Sinars in their day, apparently, were the Rolls Royce of view cameras - and definitely in the 'aspirational' group.  I think Leica acquired Sinar a couple of years ago, so that would figure.  Today, though, second-hand ones like this F1 are cheap as chips.  Now I'm not by any means the world's expert on 4x5 cameras, but the movements on the Sinar are very straightforward for a beginner - it's easy to calculate how much tilt/swing you need for your focus points - you know, the ones you've worked out according to Captain Theodor Scheimpflug.  And, get this, it even tells you what aperture to use to keep it all in focus - how good is that?  No meter of course, so you have to guess or use the Ireland Overcast f/8 rule. Yes it's a monorail and a Very Heavy Thing to cart about, but since I never really venture too far from the car anyway that's OK.  The only thing I find tricky about it is the focus/composition -  I need a proper dark blankety thing.  Or maybe a decent ground glass.  Probably both, actually.  So apart from the weight, lack of meter and the difficulty composing and focussing it really is the ideal camera.  I joke of course - it is actually very nice to use, when you're in the mood for LF.

But as usual I digress.  The good thing about working at Whites was not only did I get to feed my habit by being surrounded with all things photographic, but I was allowed to buy equipment at cost price.  I think I spent every last penny that I earned over 5 years on film, paper and equipment.   It goes without saying that I really did love every minute I was there.

Here's a shot of Iris, who assisted the chemist in those days.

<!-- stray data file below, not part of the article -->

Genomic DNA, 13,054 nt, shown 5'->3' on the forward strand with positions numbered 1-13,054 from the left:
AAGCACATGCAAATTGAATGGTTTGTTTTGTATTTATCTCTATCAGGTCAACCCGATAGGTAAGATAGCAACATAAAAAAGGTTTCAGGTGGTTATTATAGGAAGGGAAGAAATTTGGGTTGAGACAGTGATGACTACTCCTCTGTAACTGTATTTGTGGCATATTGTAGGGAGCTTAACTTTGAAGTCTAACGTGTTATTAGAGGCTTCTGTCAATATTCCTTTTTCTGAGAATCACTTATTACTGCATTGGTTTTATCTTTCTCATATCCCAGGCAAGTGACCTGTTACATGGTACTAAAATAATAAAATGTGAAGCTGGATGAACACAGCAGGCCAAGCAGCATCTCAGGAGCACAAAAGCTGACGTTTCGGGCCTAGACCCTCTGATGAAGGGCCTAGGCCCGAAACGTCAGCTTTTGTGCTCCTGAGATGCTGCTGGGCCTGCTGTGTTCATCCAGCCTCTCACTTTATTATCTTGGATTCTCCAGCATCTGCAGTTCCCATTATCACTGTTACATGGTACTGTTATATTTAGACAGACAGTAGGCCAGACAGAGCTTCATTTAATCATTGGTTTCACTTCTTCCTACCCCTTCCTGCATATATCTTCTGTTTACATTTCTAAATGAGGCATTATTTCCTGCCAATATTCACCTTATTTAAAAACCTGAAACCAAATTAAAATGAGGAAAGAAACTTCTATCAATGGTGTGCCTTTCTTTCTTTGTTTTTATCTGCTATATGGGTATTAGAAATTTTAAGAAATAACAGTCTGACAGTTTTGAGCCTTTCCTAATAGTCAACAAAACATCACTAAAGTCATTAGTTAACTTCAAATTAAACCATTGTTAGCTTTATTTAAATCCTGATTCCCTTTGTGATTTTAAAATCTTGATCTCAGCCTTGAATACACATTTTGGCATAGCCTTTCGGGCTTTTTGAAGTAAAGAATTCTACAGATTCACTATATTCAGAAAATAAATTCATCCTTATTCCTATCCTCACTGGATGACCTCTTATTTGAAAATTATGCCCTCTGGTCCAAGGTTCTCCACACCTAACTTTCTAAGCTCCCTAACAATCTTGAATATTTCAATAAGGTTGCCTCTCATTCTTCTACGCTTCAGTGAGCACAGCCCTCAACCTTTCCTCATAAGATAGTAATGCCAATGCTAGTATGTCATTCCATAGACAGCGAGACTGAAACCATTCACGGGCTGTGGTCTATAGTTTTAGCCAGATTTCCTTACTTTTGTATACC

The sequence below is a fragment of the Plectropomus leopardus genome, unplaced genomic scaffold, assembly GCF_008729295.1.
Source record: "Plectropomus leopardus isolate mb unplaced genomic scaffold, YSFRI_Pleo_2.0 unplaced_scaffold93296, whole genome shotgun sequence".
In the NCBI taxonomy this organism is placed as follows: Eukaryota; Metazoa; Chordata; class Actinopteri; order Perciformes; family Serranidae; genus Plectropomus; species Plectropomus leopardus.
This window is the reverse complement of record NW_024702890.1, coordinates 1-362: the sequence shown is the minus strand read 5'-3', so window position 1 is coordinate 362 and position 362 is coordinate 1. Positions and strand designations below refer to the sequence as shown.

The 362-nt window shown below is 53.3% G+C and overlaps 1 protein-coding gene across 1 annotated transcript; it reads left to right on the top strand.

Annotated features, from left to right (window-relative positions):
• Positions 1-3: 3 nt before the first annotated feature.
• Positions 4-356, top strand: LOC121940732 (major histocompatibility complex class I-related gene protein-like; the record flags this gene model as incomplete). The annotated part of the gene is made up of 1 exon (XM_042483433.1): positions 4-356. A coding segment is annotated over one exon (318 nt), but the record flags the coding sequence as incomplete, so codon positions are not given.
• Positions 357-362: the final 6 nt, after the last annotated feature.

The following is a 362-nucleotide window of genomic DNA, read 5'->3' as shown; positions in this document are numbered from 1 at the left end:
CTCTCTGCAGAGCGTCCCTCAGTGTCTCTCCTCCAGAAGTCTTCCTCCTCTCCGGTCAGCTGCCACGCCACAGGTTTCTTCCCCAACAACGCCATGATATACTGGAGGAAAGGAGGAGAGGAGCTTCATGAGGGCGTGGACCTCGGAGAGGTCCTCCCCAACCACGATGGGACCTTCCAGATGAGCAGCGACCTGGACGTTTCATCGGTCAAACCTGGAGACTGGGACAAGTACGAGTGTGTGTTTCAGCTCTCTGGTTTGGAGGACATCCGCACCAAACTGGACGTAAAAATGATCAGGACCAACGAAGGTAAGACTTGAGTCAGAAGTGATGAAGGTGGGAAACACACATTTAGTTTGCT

Iris, peering out from the dispensary

Believe it or not Iris was still working in the same shop until a couple of years ago.  Of course there's no photographic counter nowadays, so there's no need to go there very often...

As you can just about make out there on the left, we have our stock of films - some nice old memories there!  Red and yellow Kodachromes, black and yellow Kodacolors and I can just make out some Ilford FP4 on the top.  Reminded me of this shot you saw earlier.  Then we've got flashguns - nice to see Sekonic still going - a few lenses and a better view of the darkroom paper on the right.  I like the 'sticky' for the Flashcube prices - Polaroids were 34p for 1, 67p for 2 or £1 for 3.  Not a great incentive to buy in bulk then...

By the way, those perspex square contraptions with holes in them that are hanging from the dispensary were used as a rapid way to count tablets.  You chose the one with the correct sized holes for the tablet, placed it into a box-like holder and just emptied the tablets out over it.  By tilting the holder all the remaining tablets could be collected and put back in their container, while the 'holes' would now be full, one tablet in each.  Very simple and very fast - in the days before blister packs were invented, of course.